purplecat: The Third Doctor (Who:Three)
For some reason I'm constantly surprised by how grounded in reality a lot of the Pertwee era feels. There's obviously something about being embedded within an Earth organisation, but in some ways it's the details: travelling places by car, using locations to represent themselves. It happens in other eras as well of course, but there's something about the style of Pertwee stories that seeks to makes even its more outrageous ideas seem more everyday - at least some of the time (I'm not about to claim Carnival of Monsters feels grounded in reality).

In The Mind of Evil it is particularly the prison sequences (and the storming of the prison by the army) that convey this feeling, similar perhaps to the way I was struck by the high profile presence of the army in Claws of Axos. This may be because Doctor Who often treats even the presence of soldiers by populating the background of a scene with a couple of extras so it is a bit startling when you have lots of people on screen scaling walls with ropes and so on.

The rest of the story doesn't quite work. It's not that its disparate elements: murders at an international peace conference; a new technique for "curing" prisoners; and a nerve gas missile convoy don't fit together but some of the plot connections between them are rather thin and its easy to forget how you reached point B in the story from point A. It is also quite a convoluted plan on the Master's part, but then the Master likes over-convoluted plans so that is probably fair enough.

It's a very good story for Jo, who organises a prison recapture, knocks out the odd rioting prisoner and generally holds the fort at Stangmoor Prison, despite the presence of the Master, his henchfolk and an evil mind parasite. This shouldn't need saying, but it does.

All Pertwee stories are watchable, and nearly all of them are solid from a plot point of view. It's not my favourite era of Doctor Who and this isn't my favourite story from that era, but even so, I'd happily watch it again.
purplecat: Peter Davison as the Fifth Doctor (Who:Five)
I recall from dim and distant Oxford DocSoc days a review of Frontios which described it as an excellent story up to episode three where everything went downhill (literally) to the underground evil weevils. This has stayed in my mind since as my appraisal - nice setup, all goes wrong in episode three, but I actually think that is a little unfair.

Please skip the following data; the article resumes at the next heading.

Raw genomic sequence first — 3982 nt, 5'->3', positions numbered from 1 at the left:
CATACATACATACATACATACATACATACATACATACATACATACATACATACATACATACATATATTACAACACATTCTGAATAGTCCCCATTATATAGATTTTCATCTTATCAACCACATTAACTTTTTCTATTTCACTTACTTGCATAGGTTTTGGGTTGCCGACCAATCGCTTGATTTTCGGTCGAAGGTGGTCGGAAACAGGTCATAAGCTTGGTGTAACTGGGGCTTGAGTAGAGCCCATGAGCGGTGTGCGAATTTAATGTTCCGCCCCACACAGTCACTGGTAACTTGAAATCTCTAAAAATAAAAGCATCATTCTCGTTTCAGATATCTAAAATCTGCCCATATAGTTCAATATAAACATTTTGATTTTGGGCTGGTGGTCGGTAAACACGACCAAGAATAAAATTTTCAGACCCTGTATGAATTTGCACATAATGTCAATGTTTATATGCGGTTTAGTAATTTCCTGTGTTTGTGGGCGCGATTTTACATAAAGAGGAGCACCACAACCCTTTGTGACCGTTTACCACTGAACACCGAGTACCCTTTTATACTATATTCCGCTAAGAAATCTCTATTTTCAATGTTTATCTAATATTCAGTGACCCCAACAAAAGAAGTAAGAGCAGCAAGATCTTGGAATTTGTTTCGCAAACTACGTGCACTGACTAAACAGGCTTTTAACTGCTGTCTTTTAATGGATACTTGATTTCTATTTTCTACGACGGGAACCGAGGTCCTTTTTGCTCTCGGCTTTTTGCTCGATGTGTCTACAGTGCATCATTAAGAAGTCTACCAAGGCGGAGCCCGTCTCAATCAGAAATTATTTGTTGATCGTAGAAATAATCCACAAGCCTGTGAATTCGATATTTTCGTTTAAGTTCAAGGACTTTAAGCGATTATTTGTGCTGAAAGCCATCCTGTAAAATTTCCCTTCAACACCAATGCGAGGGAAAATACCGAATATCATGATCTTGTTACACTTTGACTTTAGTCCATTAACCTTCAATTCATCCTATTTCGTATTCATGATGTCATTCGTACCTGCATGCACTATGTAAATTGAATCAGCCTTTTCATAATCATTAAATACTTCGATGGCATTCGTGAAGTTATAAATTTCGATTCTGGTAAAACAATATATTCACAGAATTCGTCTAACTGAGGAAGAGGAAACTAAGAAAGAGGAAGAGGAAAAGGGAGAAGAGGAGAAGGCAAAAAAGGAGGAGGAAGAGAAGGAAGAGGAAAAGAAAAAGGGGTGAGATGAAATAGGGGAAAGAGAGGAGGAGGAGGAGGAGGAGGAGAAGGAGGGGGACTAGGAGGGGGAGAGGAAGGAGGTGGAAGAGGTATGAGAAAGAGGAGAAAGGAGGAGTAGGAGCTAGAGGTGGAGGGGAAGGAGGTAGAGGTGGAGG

It's a grim and militaristic tale, but not in the "unpleasantly violent and fixated on space mercenaries" manner of a lot of Saward Era stories. It sets itself in a military dictatorship, but one which is shown to collapse partway through the story and one in which the dictator is at least benevolent in intention. One wonders if writer, Christopher H. Bidmead and Eric Saward had some discussion in which Saward was pushing for soldiers and military uniforms, and Bidmead went with it but chose to colour in his world in a way which showed the limitations of a military dictatorship, even one that desired to be benevolent.

As the long ago review notes, the set up is tense and atmospheric and, for Doctor Who, we actually get a lot of world building showing us a colony on the point of collapse from bombardment by enemies unknown. As for going downhill underground to the evil weevils? Well there are some problems with the evil weevils. The costumes look great from the knees upwards, but are rather obviously skirts from the knees down (a problem suffered by a number of 1960s aliens but not really seen since) and the Tractators are definitely rather less interesting than the society above ground. I remember Bidmead complaining that budgetary shortcomings had also short-changed the depiction of Tractator technology which he had very much wanted to be constructed entirely from human "spare parts" but even what was shown here was enough to have Tame Layman comment that it was "really rather unpleasant". It's not as good as the rest of the story, but I don't think the evil weevils hugely let it down. It's a little too convenient that the solution turns out to be simply a matter of isolating the chief Tractator from the rest of them, but this will not be the last time 1980s Doctor Who decides to use this get out. However, even while we are getting a certain amount of running around underground tunnels being pursued by evil weevils, we are also seeing the collapse into anarchy of the regime on the surface, so the story doesn't really lose the atmosphere it has built up.

We watched An Adventure in Time and Space shortly after this and it was more than a little odd to see Jeff Rawle in both. In An Adventure in Time and Space, where he plays Mervyn Pinfield, you could argue he's very much playing a straight version of his George Dent character from Drop the Dead Donkey - mild-mannered, a little put-upon, wears cardigans. In Frontios he plays Plantagenet, the slightly useless son and heir of the colony's leader, Captain Revere. While Plantagenet is depicted as, well, slightly useless, the story is clearly reaching towards an idea of him as the dashing hero who comes into his own. Seeing him 30 years later in a cardigan is a bit of a shock.